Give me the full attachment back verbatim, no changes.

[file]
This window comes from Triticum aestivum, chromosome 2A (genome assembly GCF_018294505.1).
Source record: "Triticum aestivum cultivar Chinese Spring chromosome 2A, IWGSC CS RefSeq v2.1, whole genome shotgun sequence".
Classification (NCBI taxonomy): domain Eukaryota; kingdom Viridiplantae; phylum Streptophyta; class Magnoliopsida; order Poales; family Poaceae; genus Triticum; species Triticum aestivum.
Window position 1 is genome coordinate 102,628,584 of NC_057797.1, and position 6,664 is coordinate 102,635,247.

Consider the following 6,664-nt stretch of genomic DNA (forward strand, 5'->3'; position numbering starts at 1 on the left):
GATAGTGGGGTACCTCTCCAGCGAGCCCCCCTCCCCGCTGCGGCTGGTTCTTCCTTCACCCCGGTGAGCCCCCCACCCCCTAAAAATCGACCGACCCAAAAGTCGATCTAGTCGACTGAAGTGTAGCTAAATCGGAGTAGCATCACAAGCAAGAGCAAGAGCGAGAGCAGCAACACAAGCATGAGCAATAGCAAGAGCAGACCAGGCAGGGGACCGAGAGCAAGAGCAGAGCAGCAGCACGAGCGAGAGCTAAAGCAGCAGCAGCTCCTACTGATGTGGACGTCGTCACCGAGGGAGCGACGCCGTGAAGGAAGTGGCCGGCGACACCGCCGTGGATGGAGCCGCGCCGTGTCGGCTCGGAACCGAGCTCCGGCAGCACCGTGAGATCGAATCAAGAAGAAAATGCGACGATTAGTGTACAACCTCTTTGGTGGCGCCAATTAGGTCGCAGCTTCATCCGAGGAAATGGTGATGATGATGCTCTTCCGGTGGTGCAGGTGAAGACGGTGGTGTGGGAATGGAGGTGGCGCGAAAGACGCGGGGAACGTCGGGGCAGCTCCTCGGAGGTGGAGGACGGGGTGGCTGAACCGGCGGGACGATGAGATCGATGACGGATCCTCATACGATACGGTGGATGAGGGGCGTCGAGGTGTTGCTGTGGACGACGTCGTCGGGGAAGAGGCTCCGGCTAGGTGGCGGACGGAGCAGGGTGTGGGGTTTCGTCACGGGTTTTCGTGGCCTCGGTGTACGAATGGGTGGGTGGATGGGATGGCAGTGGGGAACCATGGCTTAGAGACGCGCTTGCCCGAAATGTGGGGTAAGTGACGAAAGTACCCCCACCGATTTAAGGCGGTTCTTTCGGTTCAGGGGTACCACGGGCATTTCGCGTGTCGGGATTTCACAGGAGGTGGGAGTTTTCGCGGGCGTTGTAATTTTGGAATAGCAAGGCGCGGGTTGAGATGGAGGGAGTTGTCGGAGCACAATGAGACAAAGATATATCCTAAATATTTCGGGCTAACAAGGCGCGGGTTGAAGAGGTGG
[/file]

This window comes from Triticum aestivum, chromosome 2A (genome assembly GCF_018294505.1).
Source record: "Triticum aestivum cultivar Chinese Spring chromosome 2A, IWGSC CS RefSeq v2.1, whole genome shotgun sequence".
Classification (NCBI taxonomy): domain Eukaryota; kingdom Viridiplantae; phylum Streptophyta; class Magnoliopsida; order Poales; family Poaceae; genus Triticum; species Triticum aestivum.
Window position 1 is genome coordinate 102,628,584 of NC_057797.1, and position 6,664 is coordinate 102,635,247.

Consider the following 6,664-nt stretch of genomic DNA (forward strand, 5'->3'; position numbering starts at 1 on the left):
GATAGTGGGGTACCTCTCCAGCGAGCCCCCCTCCCCGCTGCGGCTGGTTCTTCCTTCACCCCGGTGAGCCCCCCACCCCCTAAAAATCGACCGACCCAAAAGTCGATCTAGTCGACTGAAGTGTAGCTAAATCGGAGTAGCATCACAAGCAAGAGCAAGAGCGAGAGCAGCAACACAAGCATGAGCAATAGCAAGAGCAGACCAGGCAGGGGACCGAGAGCAAGAGCAGAGCAGCAGCACGAGCGAGAGCTAAAGCAGCAGCAGCTCCTACTGATGTGGACGTCGTCACCGAGGGAGCGACGCCGTGAAGGAAGTGGCCGGCGACACCGCCGTGGATGGAGCCGCGCCGTGTCGGCTCGGAACCGAGCTCCGGCAGCACCGTGAGATCGAATCAAGAAGAAAATGCGACGATTAGTGTACAACCTCTTTGGTGGCGCCAATTAGGTCGCAGCTTCATCCGAGGAAATGGTGATGATGATGCTCTTCCGGTGGTGCAGGTGAAGACGGTGGTGTGGGAATGGAGGTGGCGCGAAAGACGCGGGGAACGTCGGGGCAGCTCCTCGGAGGTGGAGGACGGGGTGGCTGAACCGGCGGGACGATGAGATCGATGACGGATCCTCATACGATACGGTGGATGAGGGGCGTCGAGGTGTTGCTGTGGACGACGTCGTCGGGGAAGAGGCTCCGGCTAGGTGGCGGACGGAGCAGGGTGTGGGGTTTCGTCACGGGTTTTCGTGGCCTCGGTGTACGAATGGGTGGGTGGATGGGATGGCAGTGGGGAACCATGGCTTAGAGACGCGCTTGCCCGAAATGTGGGGTAAGTGACGAAAGTACCCCCACCGATTTAAGGCGGTTCTTTCGGTTCAGGGGTACCACGGGCATTTCGCGTGTCGGGATTTCACAGGAGGTGGGAGTTTTCGCGGGCGTTGTAATTTTGGAATAGCAAGGCGCGGGTTGAGATGGAGGGAGTTGTCGGAGCACAATGAGACAAAGATATATCCTAAATATTTCGGGCTAACAAGGCGCGGGTTGAAGAGGTGG